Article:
Could the point-like component coincident with the OA location in fact be the OA itself? Assuming a constant power-law one can deduce the decay slope by interpolating the brightness at the time of the first V-band QUEST observation and the measured brightness in the STIS observations 468 days after the burst. This gives a power-law exponent of $\alpha \sim 1.35$, consistent with the best estimate of the power-law slope, $\alpha \simeq 1.2$ (based on all available data). If correct, this would be the latest trace to date of an OA, at t0+468 days. Another possibility is that the point-like component is caused by some re-brightening mechanism, such as e.g. dust echoing.

In summary, we identify the object coincident with the OA localisation as the possible remnant OA (point-like) or the host (extended). If the point-like object turns out to be non-variable and therefore not the OA, then the OA must have been fainter than $\sim$30 mag. This implies that the late time decay slope must have been larger than 1.35. This scenario and the constraints from the early data could be explained by introducing a break in the light-curve. Specifically, an early $\alpha\sim1.3$ slope (as supported by the early LOTIS data) followed by a steeper slope fits this scenario well. A revisit of this field with HST+ACS is required to disentangle these ambiguities.

7 Summary

We have localised the three OAs to high precision in the STIS images and identify the host as the nearest detected object of the OA position. The GRB 980329 host galaxy redshift is estimated to be $z \approx 3.5$. For all three candidate hosts we detect faint extended structures within a radius of $\sim$ $1\hbox{$^{\prime\prime}$ }$ ($\sim$7 proper kpc for z >0.5). This scale is similar to that seen between tidally interacting and merging galaxies (e.g. Borne et al. 2000). The hosts show signs of sub-structure (possibly star-forming and/or merging elements); 3-4 blue knots in the GRB 980329 host, a knot in the northern edge of the GRB 980519 host and a point-source within the 3-$\sigma $ localisation error of GRB 990308. The faintness of these hosts suggests that, regardless of the host luminosity, GRBs seem to be associated with star formation (SF). This correlation may allow GRBs to be used as a powerful tracer of star formation, provided the link between GRBs and SF is correct. It also implies that a significant amount of star formation is located in (optically) very faint galaxies. Their faintness may be due to dust extinction or a very steep faint-end slope of the galaxy luminosity function (see also Fynbo et al. 2002). The SF/GRB correlation may therefore be the basis of a unique and new way of finding star-forming galaxies at high redshifts (independent of the otherwise unavoidable surface-brightness bias).

Bloom et al. (2002) present a comprehensive study of 20 GRB hosts, including the three reported here, based on the same HST data and mainly Keck imaging. For GRB 980329 they found an OA position similar too ours, but with somewhat larger errors. However, their selection of the host center coincide with a small object at the center of the host complex, whereas we have chosen the galaxy most nearby the localization. From their thumbnail image (Fig. 2) it seems the northern object is much less significant than in our image and likewise the northern most blob/knot, which is practically coincident with our OA localization. For GRB 990308 Bloom et al. (2002) obtain an OA localisation with significantly larger errors than ours, and identify a large galaxy in the outskirts of their error circle (indicated in Fig. 2). Our host candidate corresponds to the object(s) seen left of the center of the error circle in their image, and which reality was noted by them as questionable. In summary, we identify different host candidates in two out of the three faint hosts investigated. These three hosts are also among the four most extreme outliers (the ones with the largest OA to host-center offset) in the Bloom et al. sample. Adopting our host identifications and OA localisations, the sample does not have obvious outliers. The relevant parameters as measured on our drizzled CL-band images are given in Table 4 including the individual $P_{\rm i}$values for direct comparison with Bloom et al. (2002). This is quantified by re-computing $P(n_{\rm chance}=0)$, defined in Bloom et al. (2002), representing the probability that none of the host identifications of the Bloom et al. sample are randomn galaxies (unrelated to the GRB). Bloom et al. (2002) found $P(n_{\rm chance}=0)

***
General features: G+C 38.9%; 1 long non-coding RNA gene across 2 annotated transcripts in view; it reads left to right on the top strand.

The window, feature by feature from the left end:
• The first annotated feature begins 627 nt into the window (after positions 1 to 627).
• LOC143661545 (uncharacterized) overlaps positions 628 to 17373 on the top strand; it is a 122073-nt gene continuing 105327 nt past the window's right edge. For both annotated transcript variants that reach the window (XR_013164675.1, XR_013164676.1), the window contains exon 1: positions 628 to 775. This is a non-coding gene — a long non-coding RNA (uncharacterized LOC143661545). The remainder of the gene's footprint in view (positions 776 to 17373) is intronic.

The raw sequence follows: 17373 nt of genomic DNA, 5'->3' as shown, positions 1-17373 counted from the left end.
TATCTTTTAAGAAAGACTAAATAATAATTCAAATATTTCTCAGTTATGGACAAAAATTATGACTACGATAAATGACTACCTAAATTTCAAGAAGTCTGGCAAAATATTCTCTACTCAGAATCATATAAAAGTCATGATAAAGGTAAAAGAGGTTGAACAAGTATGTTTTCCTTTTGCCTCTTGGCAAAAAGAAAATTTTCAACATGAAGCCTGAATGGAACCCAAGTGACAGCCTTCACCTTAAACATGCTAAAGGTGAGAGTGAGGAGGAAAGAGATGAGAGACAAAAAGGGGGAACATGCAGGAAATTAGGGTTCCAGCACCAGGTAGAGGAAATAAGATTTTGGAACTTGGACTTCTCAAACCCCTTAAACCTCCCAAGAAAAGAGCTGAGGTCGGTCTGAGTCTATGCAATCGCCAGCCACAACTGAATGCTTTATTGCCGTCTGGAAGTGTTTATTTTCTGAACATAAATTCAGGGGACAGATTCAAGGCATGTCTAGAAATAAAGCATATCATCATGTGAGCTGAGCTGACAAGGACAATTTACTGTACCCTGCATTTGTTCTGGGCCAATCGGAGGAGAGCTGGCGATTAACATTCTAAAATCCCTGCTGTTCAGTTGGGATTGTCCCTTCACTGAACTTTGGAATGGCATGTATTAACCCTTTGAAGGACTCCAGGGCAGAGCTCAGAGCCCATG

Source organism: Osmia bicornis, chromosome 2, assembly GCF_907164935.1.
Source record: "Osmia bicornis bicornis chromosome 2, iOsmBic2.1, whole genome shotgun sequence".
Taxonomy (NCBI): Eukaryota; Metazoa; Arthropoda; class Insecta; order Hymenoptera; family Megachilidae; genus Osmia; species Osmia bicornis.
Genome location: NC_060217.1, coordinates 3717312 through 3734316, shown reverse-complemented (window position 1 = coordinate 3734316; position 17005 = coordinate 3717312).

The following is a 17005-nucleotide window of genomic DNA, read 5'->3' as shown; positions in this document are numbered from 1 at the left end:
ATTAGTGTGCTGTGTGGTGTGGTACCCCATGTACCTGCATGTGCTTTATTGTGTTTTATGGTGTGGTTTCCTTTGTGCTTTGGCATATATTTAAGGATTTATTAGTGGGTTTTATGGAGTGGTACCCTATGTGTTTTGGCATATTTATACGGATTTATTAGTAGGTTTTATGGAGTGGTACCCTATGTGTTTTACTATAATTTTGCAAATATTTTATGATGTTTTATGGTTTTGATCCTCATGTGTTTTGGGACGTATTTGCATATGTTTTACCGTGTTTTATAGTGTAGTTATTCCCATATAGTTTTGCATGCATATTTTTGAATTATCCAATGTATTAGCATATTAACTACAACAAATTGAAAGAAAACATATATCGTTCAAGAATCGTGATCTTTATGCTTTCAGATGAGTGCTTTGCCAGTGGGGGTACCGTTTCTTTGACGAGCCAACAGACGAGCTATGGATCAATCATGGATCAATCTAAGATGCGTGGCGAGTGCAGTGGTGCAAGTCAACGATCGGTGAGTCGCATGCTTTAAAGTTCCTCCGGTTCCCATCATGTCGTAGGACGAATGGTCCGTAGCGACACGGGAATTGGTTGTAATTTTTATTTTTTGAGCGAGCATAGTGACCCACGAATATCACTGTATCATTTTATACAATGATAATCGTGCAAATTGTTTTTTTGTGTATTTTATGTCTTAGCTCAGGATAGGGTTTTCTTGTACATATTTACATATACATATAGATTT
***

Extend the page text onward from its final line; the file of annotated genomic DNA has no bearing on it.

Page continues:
= 0.483$, but by using our OA localisations and host identifications we find $P(n_{\rm chance}=0) = 0.69 (0.67)$. This means that by using our results it is unlikely that any of the 20 hosts in the Bloom et al. sample are false identifications.


Table 4: Measured properties of the host candidates used to estimate the $P_{\rm chance}$ statistic. The Rc magnitude includes the line-of-sight extinction.
Target R0 $\sigma_{{R}_0}$ $R_{\rm {half}}$ Rc mag $P_{\rm i}$

980329 host
0.16 0.046 0.14 27.0 0.022
980519 host 0.41 0.025 0.11 27.4 0.061
990308 host1 0.048 0.088 0.023 29.4 0.105
990308 host2 0.30 0.088 0.063 29.3 0.125

This work was supported by the Danish Natural Science Research Council (SNF). STH acknowledges support from the NASA LTSA grant NAG5-9364. JG acknowledges the receipt of a Marie Curie Grant from the European Commission. MIA acknowledges the Astrophysics group of the Department of Physical Sciences of University of Oulu for support of his work. JPUF acknowledges financial support from the Carlsberg Foundation.